I, along with two other colleagues, gave a presentation on managing intermittent leaves at the Disability Management Employer Coalition (DMEC) annual conference last September. The session was packed, and many employers commented that this issue is becoming increasingly important for them to understand and address. Consider a recent Mercer survey that sheds light on why:
- 33 percent of employers report an increase in intermittent leave
- 45 percent report difficulty managing/tracking intermittent leave1
What is intermittent leave?
Intermittent leaves are employee absences taken in separate blocks of time due to a single qualifying medical reason (e.g., Aug. 4-6, Aug. 8 and Aug. 12-14). These leaves may be more problematic than continuous medical leaves taken in a single block (e.g., Aug. 1-31).
If you know “Fred” is going to be out for three weeks for a routine operation, you can plan for his absence either by hiring a temporary worker, scheduling other employees for overtime or even asking others to help with his duties. But it can be much more difficult if you never know from one day to the next if Fred is going to show up or not because of a health issue.
Why is managing intermittent leave important?
In addition to lost productivity from employees missing work, there are numerous compliance challenges that may arise from an employee’s intermittent absence: namely Family and Medical Leave Act (FMLA) and Americans with Disabilities Act Amendments Act (ADAAA) protections. Employers could run the risk of being afoul of the job protections granted to employees under the FMLA. In addition, under the ADAAA, an employee with a disabling condition should be considered for reasonable workplace accommodations before being let go. If not properly addressed, an employee termination could result in an audit by the U.S. Department of Labor, or even a lawsuit.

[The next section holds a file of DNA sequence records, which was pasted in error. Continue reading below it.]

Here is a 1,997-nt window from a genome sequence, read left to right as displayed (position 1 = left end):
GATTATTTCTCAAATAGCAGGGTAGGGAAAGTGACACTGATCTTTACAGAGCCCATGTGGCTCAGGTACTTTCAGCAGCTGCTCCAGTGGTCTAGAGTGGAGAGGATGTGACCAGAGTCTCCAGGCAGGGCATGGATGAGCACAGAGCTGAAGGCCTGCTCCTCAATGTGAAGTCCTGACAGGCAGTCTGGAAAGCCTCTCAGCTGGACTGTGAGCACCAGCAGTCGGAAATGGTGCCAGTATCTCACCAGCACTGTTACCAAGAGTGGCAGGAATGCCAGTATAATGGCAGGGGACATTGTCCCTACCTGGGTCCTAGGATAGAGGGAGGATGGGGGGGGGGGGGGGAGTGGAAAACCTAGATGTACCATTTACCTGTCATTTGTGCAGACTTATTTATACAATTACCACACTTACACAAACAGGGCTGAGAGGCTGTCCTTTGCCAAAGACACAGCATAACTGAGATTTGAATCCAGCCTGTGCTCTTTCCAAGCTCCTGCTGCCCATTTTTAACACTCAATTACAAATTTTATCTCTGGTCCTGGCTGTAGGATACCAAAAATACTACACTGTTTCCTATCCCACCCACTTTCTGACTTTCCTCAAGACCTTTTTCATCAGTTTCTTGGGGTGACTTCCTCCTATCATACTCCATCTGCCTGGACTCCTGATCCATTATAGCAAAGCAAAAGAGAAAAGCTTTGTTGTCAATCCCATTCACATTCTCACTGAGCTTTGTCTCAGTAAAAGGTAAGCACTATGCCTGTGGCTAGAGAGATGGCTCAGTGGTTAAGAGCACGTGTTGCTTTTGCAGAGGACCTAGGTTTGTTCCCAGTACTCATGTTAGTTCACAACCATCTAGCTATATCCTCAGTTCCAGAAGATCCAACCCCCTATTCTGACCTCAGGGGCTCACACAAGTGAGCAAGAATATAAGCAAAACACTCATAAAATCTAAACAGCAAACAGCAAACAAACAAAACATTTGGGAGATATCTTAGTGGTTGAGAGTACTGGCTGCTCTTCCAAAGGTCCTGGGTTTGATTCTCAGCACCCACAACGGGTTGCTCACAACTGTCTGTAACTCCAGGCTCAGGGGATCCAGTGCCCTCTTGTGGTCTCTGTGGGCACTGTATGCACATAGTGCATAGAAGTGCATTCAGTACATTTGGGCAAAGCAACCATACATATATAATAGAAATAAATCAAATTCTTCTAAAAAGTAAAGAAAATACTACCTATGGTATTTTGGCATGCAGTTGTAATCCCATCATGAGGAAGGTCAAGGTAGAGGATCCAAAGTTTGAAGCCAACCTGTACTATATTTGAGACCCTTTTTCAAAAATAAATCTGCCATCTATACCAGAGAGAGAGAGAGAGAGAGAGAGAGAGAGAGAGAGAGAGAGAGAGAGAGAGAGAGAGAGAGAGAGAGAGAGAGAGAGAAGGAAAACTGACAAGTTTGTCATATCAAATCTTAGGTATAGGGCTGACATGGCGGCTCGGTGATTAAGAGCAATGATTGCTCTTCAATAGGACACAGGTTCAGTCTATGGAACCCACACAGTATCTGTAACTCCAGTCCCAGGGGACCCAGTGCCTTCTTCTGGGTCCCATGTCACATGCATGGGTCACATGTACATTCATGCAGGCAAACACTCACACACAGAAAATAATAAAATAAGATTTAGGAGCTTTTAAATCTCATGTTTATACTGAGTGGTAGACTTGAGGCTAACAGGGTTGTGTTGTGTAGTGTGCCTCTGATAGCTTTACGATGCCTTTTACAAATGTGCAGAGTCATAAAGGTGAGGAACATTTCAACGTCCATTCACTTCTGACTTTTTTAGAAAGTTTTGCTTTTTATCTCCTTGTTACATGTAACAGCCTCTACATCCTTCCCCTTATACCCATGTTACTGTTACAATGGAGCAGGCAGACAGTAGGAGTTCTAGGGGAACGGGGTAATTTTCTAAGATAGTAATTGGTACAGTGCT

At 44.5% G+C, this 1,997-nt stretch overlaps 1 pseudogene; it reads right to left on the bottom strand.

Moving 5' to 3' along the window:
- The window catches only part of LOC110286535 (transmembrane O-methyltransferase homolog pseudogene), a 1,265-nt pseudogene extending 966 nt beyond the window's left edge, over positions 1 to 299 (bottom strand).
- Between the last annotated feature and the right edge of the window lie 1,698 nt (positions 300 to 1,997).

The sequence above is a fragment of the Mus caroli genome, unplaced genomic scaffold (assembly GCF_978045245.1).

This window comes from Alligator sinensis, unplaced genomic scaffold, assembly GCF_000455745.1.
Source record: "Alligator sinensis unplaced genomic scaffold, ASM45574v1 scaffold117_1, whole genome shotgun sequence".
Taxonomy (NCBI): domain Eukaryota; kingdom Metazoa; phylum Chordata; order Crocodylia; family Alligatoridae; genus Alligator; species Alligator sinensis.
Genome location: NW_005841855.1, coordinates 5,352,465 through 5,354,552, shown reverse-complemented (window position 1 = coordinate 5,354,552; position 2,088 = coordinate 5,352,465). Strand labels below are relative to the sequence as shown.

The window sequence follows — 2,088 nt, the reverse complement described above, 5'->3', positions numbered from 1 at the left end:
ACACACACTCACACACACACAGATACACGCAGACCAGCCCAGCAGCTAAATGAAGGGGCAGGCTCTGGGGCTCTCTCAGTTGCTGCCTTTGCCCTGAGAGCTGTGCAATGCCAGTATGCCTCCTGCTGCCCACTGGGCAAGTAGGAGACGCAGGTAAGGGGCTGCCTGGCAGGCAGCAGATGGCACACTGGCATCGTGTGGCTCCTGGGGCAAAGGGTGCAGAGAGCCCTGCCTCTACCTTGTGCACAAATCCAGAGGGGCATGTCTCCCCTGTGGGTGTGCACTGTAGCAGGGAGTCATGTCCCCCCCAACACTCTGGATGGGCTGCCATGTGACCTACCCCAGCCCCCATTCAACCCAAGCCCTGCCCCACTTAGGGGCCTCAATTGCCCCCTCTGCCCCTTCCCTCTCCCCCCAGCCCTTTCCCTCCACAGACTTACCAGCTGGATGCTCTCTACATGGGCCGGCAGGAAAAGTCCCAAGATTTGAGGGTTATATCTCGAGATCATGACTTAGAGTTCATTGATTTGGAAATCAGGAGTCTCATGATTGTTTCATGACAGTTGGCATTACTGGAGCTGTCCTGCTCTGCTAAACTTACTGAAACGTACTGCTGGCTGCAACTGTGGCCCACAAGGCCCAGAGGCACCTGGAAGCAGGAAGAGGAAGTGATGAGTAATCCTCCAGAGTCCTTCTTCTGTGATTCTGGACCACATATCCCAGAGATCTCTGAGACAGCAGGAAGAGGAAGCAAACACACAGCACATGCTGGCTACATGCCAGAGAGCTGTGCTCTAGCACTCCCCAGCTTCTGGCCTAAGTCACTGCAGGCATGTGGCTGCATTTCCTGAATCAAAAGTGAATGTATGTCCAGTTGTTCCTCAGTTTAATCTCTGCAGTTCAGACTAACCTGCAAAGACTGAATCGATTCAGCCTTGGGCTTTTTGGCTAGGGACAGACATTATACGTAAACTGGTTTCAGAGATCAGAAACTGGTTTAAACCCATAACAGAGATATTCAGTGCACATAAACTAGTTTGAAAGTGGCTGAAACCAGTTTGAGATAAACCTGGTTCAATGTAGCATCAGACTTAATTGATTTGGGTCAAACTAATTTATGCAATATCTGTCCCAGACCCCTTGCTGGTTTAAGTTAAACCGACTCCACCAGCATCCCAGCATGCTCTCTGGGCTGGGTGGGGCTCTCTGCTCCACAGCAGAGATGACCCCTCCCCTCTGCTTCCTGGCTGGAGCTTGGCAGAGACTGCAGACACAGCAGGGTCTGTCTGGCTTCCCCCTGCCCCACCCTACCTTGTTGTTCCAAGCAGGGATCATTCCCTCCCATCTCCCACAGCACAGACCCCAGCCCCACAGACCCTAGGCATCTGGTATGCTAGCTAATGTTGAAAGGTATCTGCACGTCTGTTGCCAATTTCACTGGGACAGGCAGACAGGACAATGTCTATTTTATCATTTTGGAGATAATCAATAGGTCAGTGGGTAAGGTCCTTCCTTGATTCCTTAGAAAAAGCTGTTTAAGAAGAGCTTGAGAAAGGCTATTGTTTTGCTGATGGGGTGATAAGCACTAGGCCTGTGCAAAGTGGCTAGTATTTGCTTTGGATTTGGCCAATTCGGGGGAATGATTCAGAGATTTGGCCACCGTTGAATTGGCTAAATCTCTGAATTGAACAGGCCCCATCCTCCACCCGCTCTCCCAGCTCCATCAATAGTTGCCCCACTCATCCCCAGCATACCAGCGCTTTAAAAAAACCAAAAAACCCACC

How can I reduce instances of intermittent leave?
Intermittent leaves sometimes can be reduced by providing employees with simple accommodations to help them perform tasks more effectively. Let’s look at a common condition that can cause intermittent leave — migraines — and consider tips for accommodating employees who experience migraines.
Migraines are difficult to predict. However, there are different sensory triggers for migraines, and accommodations should be tailored to specific individuals and their triggers.
Consider how you can help employees from a case-management standpoint:
- Address the condition early on. Connect with employees to discuss why they are missing work and how you can work together to help reduce their symptoms at work.
- Create a plan and follow it. Migraines may be triggered by different sensory attributes. Work with your case manager or disability provider to determine reasonable accommodations, such as reducing fluorescent lighting, providing noise-cancelling headsets and/or designating fragrance-free areas at work.
- Don’t give up. Even the best-laid plans can go awry. Keep in touch with employees to see how they’re faring and if there are additional or altered accommodations that could help.
This is just the tip of the iceberg. In my next blog post, I’ll share some examples of how employers helped employees who were taking intermittent leaves. I’ll also explain what happened after the accommodations were made so the employees could be more productive and attend work regularly.
1Mercer. U.S. Survey on Absence and Disability Management 2013. Available at: http://www.imercer.com/products/absence-disability-management.aspx. Accessed on August 25, 2014.